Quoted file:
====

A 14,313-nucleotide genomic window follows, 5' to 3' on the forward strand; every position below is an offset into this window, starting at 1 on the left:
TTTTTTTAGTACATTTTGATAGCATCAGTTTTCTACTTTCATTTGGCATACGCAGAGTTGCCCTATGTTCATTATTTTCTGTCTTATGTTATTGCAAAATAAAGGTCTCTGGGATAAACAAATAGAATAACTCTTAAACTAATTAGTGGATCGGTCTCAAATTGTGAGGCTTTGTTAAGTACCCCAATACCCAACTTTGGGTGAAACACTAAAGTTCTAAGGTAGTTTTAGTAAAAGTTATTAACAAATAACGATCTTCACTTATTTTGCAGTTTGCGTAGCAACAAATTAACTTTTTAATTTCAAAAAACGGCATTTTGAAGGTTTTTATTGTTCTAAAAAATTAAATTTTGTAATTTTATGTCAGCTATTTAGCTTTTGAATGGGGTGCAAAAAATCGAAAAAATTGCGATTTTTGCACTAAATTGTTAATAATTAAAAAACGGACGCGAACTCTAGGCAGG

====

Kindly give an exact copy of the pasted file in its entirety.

A 14,313-nucleotide genomic window follows, 5' to 3' on the forward strand; every position below is an offset into this window, starting at 1 on the left:
TTTTTTTAGTACATTTTGATAGCATCAGTTTTCTACTTTCATTTGGCATACGCAGAGTTGCCCTATGTTCATTATTTTCTGTCTTATGTTATTGCAAAATAAAGGTCTCTGGGATAAACAAATAGAATAACTCTTAAACTAATTAGTGGATCGGTCTCAAATTGTGAGGCTTTGTTAAGTACCCCAATACCCAACTTTGGGTGAAACACTAAAGTTCTAAGGTAGTTTTAGTAAAAGTTATTAACAAATAACGATCTTCACTTATTTTGCAGTTTGCGTAGCAACAAATTAACTTTTTAATTTCAAAAAACGGCATTTTGAAGGTTTTTATTGTTCTAAAAAATTAAATTTTGTAATTTTATGTCAGCTATTTAGCTTTTGAATGGGGTGCAAAAAATCGAAAAAATTGCGATTTTTGCACTAAATTGTTAATAATTAAAAAACGGACGCGAACTCTAGGCAGG